Complicated, multisyllable names can pose unique challenges at school, when introducing yourself to others, and when filling out hello-my-name-is stickers at conferences, to pick just a few situations. So consider the plight of a 20th-century typesetter in Philadelphia who had 26 first names and a 666-letter last name.
Hubert Wolfstern, as he was known around the printing plant where he worked, was born in Bergedorf, Germany, and emigrated to the United States. When signing checks or filling out forms, he often used the last name Wolfeschlegelsteinhausenbergerdorff, which was all that would fit on his social security card. But his full name, as reportedly signed on a 1963 Christmas card, included a first name for each letter of the alphabet as well as a ludicrously long surname:
Adolph Blaine Charles David Earl Frederick Gerald Hubert Irvin John Kenneth Lloyd Martin Nero Oliver Paul Quincy Randolph Sherman Thomas Uncas Victor William Xerxes Yancy Zeus Wolfeschlegelsteinhausenbergerdorffwelchevoralternwarengewissenhaftschaferswessenschafewarenwohlgepflegeundsorgfaltigkeitbeschutzenvorangreifendurchihrraubgierigfeindewelchevoralternzwolfhunderttausendjahresvorandieerscheinenvonderersteerdemenschderraumschiffgenachtmittungsteinundsiebeniridiumelektrischmotorsgebrauchlichtalsseinursprungvonkraftgestartseinlangefahrthinzwischensternartigraumaufdersuchennachbarschaftdersternwelchegehabtbewohnbarplanetenkreisedrehensichundwohinderneuerassevonverstandigmenschlichkeitkonntefortpflanzenundsicherfreuenanlebenslanglichfreudeundruhemitnichteinfurchtvorangreifenvorandererintelligentgeschopfsvonhinzwischensternartigraum, Senior.
According to Wolfstern, that last name was invented by his great-grandfather in the mid-19th century. Before then, many German Jews did not use regular, passed-down family surnames, but Hamburg’s council moved to change that in 1849. (Wolfstern’s birthplace of Bergedorf was a borough of Hamburg.)
In a 1964 Associated Press story, he explained that the surname told a somewhat convoluted story about a wolf-killer who lived in a stone house in a village, whose ancestors had been conscientious shepherds, and whose ancestors before that had come to earth in a spaceship after searching the cosmos for a safe planet where a new race would be free from interplanetary attack.
It appears that Wolfstern was serious about this translation, although scholars have noted the German, listed below with spacing and punctuation, contains numerous errors. Grammar aside, it’s unknown what his great-grandfather’s sense of humor was, or the hows and whys of the Hamburg council allowing this name to register (because surely this caused a debate!).
Wolfeschlegelsteinhausenbergerdorff, welche vor Altern waren gewissenhaft Schafers, wessen Schafe waren wohl gepflege und Sorgfaltigkeit beschutzen vor Angreifen durch ihr raubgierig Feinde, welche vor Altern zwolfhunderttausend Jahres voran, die erscheinen von der erste Erdemensch, der Raumschiff genacht mit Tungstein und sieben iridiumelektrisch Motorsgebrauchlicht, als sei nur Sprung von Kraft gestart sein lange Fahrt hinzwischen sternartig Raum auf der Suchen Nachbarschaft der Stern welche gehabt bewohnbar Planetenkreise drehen sich und wohin der neue Rasse von verstandig Menschlichkeit konnte fortpflanzen und sich erfreuen an lebenslanglich Freude und Ruhe mit nicht ein Furcht vor Angreifen vor anderer intelligent Geschopfs von hinzwischen sternartig Raum.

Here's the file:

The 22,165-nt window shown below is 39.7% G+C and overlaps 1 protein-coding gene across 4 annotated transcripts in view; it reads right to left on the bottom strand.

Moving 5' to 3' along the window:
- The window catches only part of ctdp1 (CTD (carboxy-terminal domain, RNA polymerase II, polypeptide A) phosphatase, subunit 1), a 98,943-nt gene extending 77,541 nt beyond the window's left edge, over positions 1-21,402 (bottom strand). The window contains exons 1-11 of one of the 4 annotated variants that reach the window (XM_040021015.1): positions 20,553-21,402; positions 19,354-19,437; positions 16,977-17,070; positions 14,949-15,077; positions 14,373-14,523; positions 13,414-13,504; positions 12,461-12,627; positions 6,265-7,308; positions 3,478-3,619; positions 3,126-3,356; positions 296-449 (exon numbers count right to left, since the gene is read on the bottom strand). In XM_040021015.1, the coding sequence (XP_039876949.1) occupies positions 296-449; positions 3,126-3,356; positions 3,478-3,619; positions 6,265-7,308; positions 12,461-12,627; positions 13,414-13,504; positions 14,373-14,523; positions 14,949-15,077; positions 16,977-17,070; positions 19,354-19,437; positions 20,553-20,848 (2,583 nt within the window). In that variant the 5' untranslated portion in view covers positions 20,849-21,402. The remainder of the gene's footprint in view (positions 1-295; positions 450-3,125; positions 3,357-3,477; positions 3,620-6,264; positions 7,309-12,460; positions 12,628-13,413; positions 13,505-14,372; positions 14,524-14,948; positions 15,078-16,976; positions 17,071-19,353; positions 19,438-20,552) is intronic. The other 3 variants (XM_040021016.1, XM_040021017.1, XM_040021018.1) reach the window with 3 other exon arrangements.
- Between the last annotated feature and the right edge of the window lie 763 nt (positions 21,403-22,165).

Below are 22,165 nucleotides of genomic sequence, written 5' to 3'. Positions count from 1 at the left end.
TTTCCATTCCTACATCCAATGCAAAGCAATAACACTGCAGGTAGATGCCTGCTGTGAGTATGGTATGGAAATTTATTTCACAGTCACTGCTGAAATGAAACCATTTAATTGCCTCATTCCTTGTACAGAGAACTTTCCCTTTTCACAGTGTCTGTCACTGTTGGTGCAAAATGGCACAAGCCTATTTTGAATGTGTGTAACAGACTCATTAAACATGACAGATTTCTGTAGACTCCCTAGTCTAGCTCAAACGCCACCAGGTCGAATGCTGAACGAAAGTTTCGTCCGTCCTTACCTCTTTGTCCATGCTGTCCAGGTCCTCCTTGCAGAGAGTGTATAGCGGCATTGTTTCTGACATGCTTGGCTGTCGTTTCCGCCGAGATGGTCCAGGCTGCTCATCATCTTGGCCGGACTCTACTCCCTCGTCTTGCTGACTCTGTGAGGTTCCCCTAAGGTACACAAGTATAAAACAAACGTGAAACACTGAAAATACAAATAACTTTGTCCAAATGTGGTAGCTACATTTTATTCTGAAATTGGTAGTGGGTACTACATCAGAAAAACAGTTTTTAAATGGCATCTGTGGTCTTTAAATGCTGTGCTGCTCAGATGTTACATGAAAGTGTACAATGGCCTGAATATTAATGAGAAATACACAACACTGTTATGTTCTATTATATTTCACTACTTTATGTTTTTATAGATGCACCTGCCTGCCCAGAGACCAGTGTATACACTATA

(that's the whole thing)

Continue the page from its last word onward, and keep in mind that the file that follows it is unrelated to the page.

What’s in a Name?
As names go, this one had definite drawbacks. Wolfstern’s full name reportedly stymied a giant computer at the John Hancock Mutual Life Insurance Co., which refused to process names longer than 35 letters. The Philadelphian’s application had to be entered by hand.
Yet the appellation was also something of a point of pride. “When somebody calls my name, I don’t have any trouble finding out who they mean,” Wolfstern once said. “I like to be unique. I don’t like being part of the common herd.”
Also, he pointed out, his dizzying array of first names was very much optional. “When my father gave me these names, he gave me a choice in all of them,” he told The Philadelphia Inquirer in 1973. “When you have just two names you don’t have much of a choice.”
Wolfstern’s name made him famous, in a way. For much of the 1970s and ’80s, he held the Guinness World Record for longest name. (The category no longer exists, perhaps to discourage stunt-naming by parents.) He appeared on television shows including The Tonight Show and a 1975 episode of Record Breakers, a British children’s show featuring people who’d won various Guinness Records.
There was also at least one more tangible benefit to having such a distinctive moniker. In the 1960s, Wolfstern had some travelers' checks stolen. The thief reportedly sent them back with a note saying that forging even an abbreviated version of his name wasn’t worth the trouble.
Wolfstern died in the late 1990s, but not before passing on his extraordinary name to his two sons. The 1964 Associated Press article referred to them as “Hubert, etc. etc. Jr.” and “Timothy Wayne, etc. etc.”